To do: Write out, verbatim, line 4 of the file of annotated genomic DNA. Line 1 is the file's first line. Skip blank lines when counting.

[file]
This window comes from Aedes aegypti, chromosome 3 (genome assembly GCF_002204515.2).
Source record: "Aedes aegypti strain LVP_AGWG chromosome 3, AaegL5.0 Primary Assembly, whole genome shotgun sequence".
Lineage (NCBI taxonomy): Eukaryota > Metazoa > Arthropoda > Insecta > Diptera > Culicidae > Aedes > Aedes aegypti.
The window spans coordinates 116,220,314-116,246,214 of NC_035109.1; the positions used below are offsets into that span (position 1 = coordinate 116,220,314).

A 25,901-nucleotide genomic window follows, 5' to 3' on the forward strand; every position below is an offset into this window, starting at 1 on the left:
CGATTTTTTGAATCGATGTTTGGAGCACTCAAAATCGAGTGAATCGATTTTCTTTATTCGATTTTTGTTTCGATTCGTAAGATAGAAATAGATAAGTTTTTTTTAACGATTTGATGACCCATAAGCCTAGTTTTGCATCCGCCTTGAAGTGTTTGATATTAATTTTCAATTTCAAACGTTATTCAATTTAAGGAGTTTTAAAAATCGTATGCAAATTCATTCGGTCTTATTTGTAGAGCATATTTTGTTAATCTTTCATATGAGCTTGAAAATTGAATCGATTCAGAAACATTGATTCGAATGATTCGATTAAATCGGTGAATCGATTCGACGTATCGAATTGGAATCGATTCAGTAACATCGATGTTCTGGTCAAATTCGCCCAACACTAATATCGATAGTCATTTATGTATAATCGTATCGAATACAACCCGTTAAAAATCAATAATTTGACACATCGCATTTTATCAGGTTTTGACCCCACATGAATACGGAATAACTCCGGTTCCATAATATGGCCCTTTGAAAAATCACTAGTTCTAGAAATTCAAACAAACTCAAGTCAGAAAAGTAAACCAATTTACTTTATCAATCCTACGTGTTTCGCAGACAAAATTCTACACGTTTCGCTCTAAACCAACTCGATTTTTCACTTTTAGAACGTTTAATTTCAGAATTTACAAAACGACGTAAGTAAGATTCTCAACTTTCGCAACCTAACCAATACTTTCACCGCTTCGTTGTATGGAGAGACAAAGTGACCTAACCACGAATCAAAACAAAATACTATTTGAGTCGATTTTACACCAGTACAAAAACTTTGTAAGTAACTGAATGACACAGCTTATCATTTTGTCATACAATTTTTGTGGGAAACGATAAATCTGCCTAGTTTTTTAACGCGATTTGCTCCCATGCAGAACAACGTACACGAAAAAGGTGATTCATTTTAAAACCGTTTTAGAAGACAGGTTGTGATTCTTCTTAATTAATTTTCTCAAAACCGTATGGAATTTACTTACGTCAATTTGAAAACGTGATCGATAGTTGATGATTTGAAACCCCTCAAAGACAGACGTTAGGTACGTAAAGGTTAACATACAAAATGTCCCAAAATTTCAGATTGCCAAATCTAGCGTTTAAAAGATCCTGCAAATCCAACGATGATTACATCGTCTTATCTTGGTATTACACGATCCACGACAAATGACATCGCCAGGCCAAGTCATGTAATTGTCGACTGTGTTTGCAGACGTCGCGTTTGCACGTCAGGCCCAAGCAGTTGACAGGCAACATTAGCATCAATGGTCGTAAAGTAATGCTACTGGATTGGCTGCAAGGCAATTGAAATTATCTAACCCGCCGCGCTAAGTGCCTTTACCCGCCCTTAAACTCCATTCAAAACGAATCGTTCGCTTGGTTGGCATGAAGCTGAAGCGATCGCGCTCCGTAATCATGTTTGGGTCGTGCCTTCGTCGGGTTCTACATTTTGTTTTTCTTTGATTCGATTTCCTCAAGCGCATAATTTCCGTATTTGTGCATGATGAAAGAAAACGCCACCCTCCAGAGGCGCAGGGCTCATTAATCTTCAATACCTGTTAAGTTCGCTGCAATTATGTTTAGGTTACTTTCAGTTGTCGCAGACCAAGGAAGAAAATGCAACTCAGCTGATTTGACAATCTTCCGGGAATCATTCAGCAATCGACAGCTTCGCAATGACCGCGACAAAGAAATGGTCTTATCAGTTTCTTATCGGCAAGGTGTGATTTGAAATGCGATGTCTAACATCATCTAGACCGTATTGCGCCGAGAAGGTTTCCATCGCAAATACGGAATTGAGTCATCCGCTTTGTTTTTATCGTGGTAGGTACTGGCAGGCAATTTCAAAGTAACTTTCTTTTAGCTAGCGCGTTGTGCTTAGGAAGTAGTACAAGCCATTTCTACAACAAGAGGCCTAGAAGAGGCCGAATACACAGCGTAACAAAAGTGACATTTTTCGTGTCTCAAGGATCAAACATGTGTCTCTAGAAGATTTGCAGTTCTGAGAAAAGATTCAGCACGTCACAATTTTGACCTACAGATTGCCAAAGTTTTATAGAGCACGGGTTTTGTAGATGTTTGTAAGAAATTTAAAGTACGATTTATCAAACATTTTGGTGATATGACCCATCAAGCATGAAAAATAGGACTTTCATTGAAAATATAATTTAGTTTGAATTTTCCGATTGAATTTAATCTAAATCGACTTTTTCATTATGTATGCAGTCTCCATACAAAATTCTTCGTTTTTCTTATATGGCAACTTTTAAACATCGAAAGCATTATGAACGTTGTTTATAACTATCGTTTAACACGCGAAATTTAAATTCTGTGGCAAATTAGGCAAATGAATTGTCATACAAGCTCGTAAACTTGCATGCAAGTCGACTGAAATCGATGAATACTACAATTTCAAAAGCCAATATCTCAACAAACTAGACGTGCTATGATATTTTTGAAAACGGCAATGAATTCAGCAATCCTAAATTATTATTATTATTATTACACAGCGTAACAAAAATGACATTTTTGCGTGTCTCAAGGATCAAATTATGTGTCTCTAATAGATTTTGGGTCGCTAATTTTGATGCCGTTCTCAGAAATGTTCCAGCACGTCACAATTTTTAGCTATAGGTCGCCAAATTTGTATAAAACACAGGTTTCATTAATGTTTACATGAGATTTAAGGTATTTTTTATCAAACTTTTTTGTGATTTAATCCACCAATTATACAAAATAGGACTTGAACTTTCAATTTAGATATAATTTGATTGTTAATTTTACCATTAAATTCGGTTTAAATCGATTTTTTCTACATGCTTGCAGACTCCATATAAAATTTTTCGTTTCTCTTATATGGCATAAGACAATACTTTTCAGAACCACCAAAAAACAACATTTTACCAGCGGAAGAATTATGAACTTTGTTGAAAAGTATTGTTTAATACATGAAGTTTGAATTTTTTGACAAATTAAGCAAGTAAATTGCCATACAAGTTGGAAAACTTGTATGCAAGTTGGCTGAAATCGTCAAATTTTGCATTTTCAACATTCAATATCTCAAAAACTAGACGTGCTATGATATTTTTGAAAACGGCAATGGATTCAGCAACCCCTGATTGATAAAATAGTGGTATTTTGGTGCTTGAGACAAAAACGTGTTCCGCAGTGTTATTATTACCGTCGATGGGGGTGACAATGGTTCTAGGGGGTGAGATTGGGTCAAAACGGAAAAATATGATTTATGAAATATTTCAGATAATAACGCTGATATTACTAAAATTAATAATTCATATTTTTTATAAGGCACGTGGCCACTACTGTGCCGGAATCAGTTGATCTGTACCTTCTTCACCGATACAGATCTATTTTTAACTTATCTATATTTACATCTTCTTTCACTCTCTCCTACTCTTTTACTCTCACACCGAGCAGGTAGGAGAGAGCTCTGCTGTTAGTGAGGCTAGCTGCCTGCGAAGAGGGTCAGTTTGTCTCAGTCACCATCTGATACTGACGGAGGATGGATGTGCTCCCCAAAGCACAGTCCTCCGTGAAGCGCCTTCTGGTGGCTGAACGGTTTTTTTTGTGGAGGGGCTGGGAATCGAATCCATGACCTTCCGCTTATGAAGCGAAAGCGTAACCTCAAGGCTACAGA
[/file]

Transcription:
The window spans coordinates 116,220,314-116,246,214 of NC_035109.1; the positions used below are offsets into that span (position 1 = coordinate 116,220,314).